Hugo nominees

by Henry Farrell on March 28, 2005

The nominations for science fiction’s Hugo awards were announced yesterday. In alphabetical order, the nominees for Best Novel are:

I’ve read four of the five of them, which is a personal record (the exception is the Banks book – while I love Banks’ stuff, the reviews of The Algebraist were mixed enough that I didn’t feel inspired to buy it in hardback). Indeed I and other Crooked Timber people have blogged extensively on both Iron Council and Strange and Norrell. I haven’t blogged on either the Stross book (which has gotten a fair amount of well-deserved blogospheric love recently), or on Ian McDonald’s book, although I’ve been meaning to write about the latter for a long time. It’s both smart and fun, a collision between booster-stage cyberpunk (the underlying story of the book riffs on William Gibson’s Neuromancer and Count Zero) and a reinvented India. McDonald has been engaged in a very interesting effort over the last ten years to re-imagine science fiction from the perspective of the developing rather than the developed world, and in this novel he’s made a crucial leap forward in imagining what an India transformed by information technology might look like and mean, on its own terms. Only two of the many viewpoint characters are Westerners, and they serve more to provide contrast than to translate and domesticate the exotic. McDonald’s West retains economic and political dominance, but is quietly losing out over time, because it’s trying to shut out the disruptive impact of new technologies. It’s an aging monopolist which is about to have its lunch eaten. India is where it’s at – new sexes (neuts), AI-driven soap operas, towed icebergs, and finally, the gateway to a new universe. I’m not sure whether the book is (or even tries to be) authentic in any strong sense of the word (I’d be fascinated to hear the opinion of anyone who’s from India and has read it), but it’s exciting, thought-provoking, and (once you come to grips with the many viewpoints that McDonald uses), very entertaining. Not a book that I’d pass on to anyone who isn’t already an SF reader – the future-shock might be a little much – but something that I would recommend without hesitation to anyone who loves the genre, and wants to read something that feels fresh and new. As far as I know, it hasn’t found a US publisher yet – perhaps the nomination (and the British Science Fiction Association award that it’s also picked up) will prompt somebody over here to pick it up.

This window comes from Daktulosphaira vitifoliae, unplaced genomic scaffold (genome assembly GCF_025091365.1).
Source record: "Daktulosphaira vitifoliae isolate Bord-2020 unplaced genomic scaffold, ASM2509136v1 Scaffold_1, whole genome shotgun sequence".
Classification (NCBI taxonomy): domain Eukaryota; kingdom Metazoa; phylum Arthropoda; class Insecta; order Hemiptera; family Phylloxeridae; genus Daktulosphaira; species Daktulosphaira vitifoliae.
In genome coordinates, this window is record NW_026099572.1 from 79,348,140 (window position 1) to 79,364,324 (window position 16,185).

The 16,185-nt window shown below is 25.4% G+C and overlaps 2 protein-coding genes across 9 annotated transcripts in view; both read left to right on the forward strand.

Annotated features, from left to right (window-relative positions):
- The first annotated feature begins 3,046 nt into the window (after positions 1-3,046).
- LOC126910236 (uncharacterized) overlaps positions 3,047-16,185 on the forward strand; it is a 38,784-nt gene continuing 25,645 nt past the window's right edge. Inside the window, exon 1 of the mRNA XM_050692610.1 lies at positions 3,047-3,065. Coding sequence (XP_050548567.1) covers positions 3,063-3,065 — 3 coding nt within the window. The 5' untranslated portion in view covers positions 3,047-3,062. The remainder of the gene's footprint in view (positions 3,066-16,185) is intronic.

(nb – as always with my posts, all commission from the Amazon links above will go to charity).



Cheryl Morgan 03.28.05 at 12:33 pm

River of Gods will be published in the US by Pyr. It doesn’t appear on their schedules yet, but they are already leaping up and down with joy.

And for anyone in the US looking for a copy of The Algebraist, it will be coming out soon from Night Shade. Again there’s no release date yet, but it is on their web site.


Ross Smith 03.28.05 at 4:19 pm

I think the reason The Algebraist got such mixed reviews was that too many reviewers didn’t notice that it’s a comedy, and made the mistake of taking it seriously. (It reminded me in some ways of Terry Pratchett’s early and undeservedly forgotten SF novels.)

Of the five nominees, I’ve read the Banks, Clarke, and Mieville. It’s a good thing I’m not voting, because it spares me the agony of choosing between Strange + Norrell and Iron Council.


Henry 03.28.05 at 4:59 pm

Thanks Cheryl – when they put something up, I’d be glad to link to it.


pedro 03.28.05 at 9:51 pm

Iron Council was inferior–in my view–to both Perdido Street Station and The Scar. But then again, that may be simply because I’m not a native English speaker, and all the agrammatical mess of the text threw me off. Jonathan Strange & Mr. Norrell is a delightful story, but I never quite understood how it was a bit subversive, as claimed by Henry some time ago.


Cheryl Morgan 03.29.05 at 11:57 am

Lou Anders, the editor at Pyr, has posted “We’ll be releasing a US edition in Pyr’s third season.” When I find out what that means I’ll let you know.

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